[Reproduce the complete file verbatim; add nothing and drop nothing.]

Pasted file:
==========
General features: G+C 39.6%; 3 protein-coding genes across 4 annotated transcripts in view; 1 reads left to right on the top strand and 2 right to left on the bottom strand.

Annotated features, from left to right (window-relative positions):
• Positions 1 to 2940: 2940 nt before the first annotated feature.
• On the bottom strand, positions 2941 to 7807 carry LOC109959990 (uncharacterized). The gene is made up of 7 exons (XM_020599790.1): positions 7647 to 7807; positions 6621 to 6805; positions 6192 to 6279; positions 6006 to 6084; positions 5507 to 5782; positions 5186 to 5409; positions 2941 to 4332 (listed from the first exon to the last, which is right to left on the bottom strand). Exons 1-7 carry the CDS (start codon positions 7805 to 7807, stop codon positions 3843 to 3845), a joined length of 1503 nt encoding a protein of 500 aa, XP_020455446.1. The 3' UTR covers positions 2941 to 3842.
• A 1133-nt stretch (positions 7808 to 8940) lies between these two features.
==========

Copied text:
General features: G+C 39.6%; 3 protein-coding genes across 4 annotated transcripts in view; 1 reads left to right on the top strand and 2 right to left on the bottom strand.

Annotated features, from left to right (window-relative positions):
• Positions 1 to 2940: 2940 nt before the first annotated feature.
• On the bottom strand, positions 2941 to 7807 carry LOC109959990 (uncharacterized). The gene is made up of 7 exons (XM_020599790.1): positions 7647 to 7807; positions 6621 to 6805; positions 6192 to 6279; positions 6006 to 6084; positions 5507 to 5782; positions 5186 to 5409; positions 2941 to 4332 (listed from the first exon to the last, which is right to left on the bottom strand). Exons 1-7 carry the CDS (start codon positions 7805 to 7807, stop codon positions 3843 to 3845), a joined length of 1503 nt encoding a protein of 500 aa, XP_020455446.1. The 3' UTR covers positions 2941 to 3842.
• A 1133-nt stretch (positions 7808 to 8940) lies between these two features.